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What Does Safety in a Homeowners Association Look Like?

November 17, 2019 / by HOA Manager

yellow diamond safety first street sign

When you think of staying safe in your neighborhood, what comes to mind? You probably lock your doors at night, keep a porch light on, communicate with neighbors if something or someone seems suspicious, maybe even have a guard dog to alert you of anything out of the ordinary. Generally, safety in a neighborhood means lighted streets, low crime, kids at play signs, a neighborhood watch, or even a security patrol. Safety in a homeowners association neighborhood isn’t all that different, but with recent budget cuts to public safety departments and less enforcement, proactive safety is crucial.

Below are a few things to think about that might resonate with the members in your homeowners association. 

Does safety mean hiring a security patrol?

If your Association has a security patrol, consider taking a step back to reevaluate its necessity. Survey the community and ask members whether or not they think the Association even needs a security patrol. Does it make the members feel safer? Have they ever utilized the patrol? What can HOA members rely on the security patrol to do? When the HOA takes on a law enforcement type of responsibility, not only could it provide a false sense of security, but liability issues also come into play.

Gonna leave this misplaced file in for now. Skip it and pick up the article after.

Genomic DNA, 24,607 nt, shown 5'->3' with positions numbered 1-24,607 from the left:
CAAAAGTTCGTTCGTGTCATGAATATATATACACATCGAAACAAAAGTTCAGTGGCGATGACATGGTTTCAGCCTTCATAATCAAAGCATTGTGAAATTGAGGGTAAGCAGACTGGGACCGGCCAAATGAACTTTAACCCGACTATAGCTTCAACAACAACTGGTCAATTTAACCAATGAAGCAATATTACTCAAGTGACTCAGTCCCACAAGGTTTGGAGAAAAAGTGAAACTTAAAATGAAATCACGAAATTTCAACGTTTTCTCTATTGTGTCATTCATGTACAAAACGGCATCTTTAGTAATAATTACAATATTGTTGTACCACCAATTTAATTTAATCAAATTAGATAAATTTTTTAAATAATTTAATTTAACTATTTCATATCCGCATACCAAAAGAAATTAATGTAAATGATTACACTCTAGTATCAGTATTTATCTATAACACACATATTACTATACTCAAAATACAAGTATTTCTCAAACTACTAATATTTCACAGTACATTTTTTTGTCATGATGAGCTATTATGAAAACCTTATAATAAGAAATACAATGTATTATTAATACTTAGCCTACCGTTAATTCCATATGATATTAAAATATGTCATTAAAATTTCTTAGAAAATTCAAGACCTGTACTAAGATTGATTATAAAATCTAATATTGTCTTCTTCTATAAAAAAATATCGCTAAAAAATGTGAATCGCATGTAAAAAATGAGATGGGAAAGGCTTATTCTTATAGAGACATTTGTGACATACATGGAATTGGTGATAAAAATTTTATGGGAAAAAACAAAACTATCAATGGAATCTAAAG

Does safety mean having a neighborhood watch?

Starting up a neighborhood watch program in the Association can be beneficial because it brings together members of the community around a common goal: safety in the Association. However, this is something homeowners would take responsibility for, and not something the Association would necessarily implement or pay for any expenses incurred. Learn more about starting a neighborhood watch program here.

Does safety mean seeking the guidance of experts?

An HOA board should rely on the guidance of experts to make reasonable business decisions, such as hiring a security patrol. They can help:

  • Define what services are being provided
  • Set the expectations of homeowners
  • Recommend proper protocols – for example, in what instances should members call the police department vs. alert the security patrol if that service is provided?

It’s especially important to work closely with your insurance company and attorney to make sure you are properly covered and understand what you may or may not be held liable for.

An HOA board’s job to protect the Association and keep it safe is bigger than it might seem. Safety and well-being should be a priority. You can replace property, but you can’t replace people’s lives.

Help Your HOA Members Be Informed and Involved  

Topics: Living in an HOA, HOA Rules and Regulations, Safety